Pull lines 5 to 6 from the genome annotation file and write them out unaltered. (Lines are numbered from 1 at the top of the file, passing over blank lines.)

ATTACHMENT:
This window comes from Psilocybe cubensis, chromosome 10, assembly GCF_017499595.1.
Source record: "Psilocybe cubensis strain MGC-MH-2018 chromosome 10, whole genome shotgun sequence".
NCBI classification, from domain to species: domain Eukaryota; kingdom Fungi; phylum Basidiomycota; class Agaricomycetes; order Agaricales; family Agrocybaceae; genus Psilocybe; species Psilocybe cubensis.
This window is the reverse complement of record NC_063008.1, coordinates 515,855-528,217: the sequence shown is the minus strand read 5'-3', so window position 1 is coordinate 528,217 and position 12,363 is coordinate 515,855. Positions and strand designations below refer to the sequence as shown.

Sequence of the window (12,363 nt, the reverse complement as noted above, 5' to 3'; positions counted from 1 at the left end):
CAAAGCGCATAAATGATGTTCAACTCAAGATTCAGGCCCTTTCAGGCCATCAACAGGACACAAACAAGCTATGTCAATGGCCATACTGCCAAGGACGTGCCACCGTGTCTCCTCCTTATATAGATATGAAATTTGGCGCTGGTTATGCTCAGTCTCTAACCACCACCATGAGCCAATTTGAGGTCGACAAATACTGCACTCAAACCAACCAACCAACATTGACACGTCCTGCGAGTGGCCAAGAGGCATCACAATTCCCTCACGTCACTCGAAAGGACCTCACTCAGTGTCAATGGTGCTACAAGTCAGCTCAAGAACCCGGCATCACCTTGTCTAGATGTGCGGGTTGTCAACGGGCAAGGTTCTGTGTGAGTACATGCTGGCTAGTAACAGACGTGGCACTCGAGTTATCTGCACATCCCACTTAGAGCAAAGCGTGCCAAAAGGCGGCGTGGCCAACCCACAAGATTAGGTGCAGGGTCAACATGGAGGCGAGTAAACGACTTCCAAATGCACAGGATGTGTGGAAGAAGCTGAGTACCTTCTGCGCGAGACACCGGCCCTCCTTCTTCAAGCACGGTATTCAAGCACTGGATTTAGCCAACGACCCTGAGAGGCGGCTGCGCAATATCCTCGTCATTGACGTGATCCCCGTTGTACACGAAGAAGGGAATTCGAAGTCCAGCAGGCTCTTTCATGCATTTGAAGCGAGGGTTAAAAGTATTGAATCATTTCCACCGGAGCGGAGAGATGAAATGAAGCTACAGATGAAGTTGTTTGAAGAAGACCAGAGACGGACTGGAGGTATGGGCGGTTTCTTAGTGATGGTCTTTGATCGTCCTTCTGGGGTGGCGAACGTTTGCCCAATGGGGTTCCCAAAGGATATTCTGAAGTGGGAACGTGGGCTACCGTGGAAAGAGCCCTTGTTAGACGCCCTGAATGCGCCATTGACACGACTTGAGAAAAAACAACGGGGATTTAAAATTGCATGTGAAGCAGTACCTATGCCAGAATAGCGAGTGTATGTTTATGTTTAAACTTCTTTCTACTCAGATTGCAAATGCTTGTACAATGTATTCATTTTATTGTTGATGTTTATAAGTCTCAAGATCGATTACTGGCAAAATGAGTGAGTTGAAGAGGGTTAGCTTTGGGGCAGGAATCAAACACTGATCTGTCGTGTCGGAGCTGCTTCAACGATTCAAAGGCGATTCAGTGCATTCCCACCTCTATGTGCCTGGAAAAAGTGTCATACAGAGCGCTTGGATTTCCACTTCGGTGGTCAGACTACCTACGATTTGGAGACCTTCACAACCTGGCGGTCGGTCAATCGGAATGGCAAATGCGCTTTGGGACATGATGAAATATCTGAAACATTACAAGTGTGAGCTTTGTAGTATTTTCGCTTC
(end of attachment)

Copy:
Sequence of the window (12,363 nt, the reverse complement as noted above, 5' to 3'; positions counted from 1 at the left end):
CAAAGCGCATAAATGATGTTCAACTCAAGATTCAGGCCCTTTCAGGCCATCAACAGGACACAAACAAGCTATGTCAATGGCCATACTGCCAAGGACGTGCCACCGTGTCTCCTCCTTATATAGATATGAAATTTGGCGCTGGTTATGCTCAGTCTCTAACCACCACCATGAGCCAATTTGAGGTCGACAAATACTGCACTCAAACCAACCAACCAACATTGACACGTCCTGCGAGTGGCCAAGAGGCATCACAATTCCCTCACGTCACTCGAAAGGACCTCACTCAGTGTCAATGGTGCTACAAGTCAGCTCAAGAACCCGGCATCACCTTGTCTAGATGTGCGGGTTGTCAACGGGCAAGGTTCTGTGTGAGTACATGCTGGCTAGTAACAGACGTGGCACTCGAGTTATCTGCACATCCCACTTAGAGCAAAGCGTGCCAAAAGGCGGCGTGGCCAACCCACAAGATTAGGTGCAGGGTCAACATGGAGGCGAGTAAACGACTTCCAAATGCACAGGATGTGTGGAAGAAGCTGAGTACCTTCTGCGCGAGACACCGGCCCTCCTTCTTCAAGCACGGTATTCAAGCACTGGATTTAGCCAACGACCCTGAGAGGCGGCTGCGCAATATCCTCGTCATTGACGTGATCCCCGTTGTACACGAAGAAGGGAATTCGAAGTCCAGCAGGCTCTTTCATGCATTTGAAGCGAGGGTTAAAAGTATTGAATCATTTCCACCGGAGCGGAGAGATGAAATGAAGCTACAGATGAAGTTGTTTGAAGAAGACCAGAGACGGACTGGAGGTATGGGCGGTTTCTTAGTGATGGTCTTTGATCGTCCTTCTGGGGTGGCGAACGTTTGCCCAATGGGGTTCCCAAAGGATATTCTGAAGTGGGAACGTGGGCTACCGTGGAAAGAGCCCTTGTTAGACGCCCTGAATGCGCCATTGACACGACTTGAGAAAAAACAACGGGGATTTAAAATTGCATGTGAAGCAGTACCTATGCCAGAATAGCGAGTGTATGTTTATGTTTAAACTTCTTTCTACTCAGATTGCAAATGCTTGTACAATGTATTCATTTTATTGTTGATGTTTATAAGTCTCAAGATCGATTACTGGCAAAATGAGTGAGTTGAAGAGGGTTAGCTTTGGGGCAGGAATCAAACACTGATCTGTCGTGTCGGAGCTGCTTCAACGATTCAAAGGCGATTCAGTGCATTCCCACCTCTATGTGCCTGGAAAAAGTGTCATACAGAGCGCTTGGATTTCCACTTCGGTGGTCAGACTACCTACGATTTGGAGACCTTCACAACCTGGCGGTCGGTCAATCGGAATGGCAAATGCGCTTTGGGACATGATGAAATATCTGAAACATTACAAGTGTGAGCTTTGTAGTATTTTCGCTTC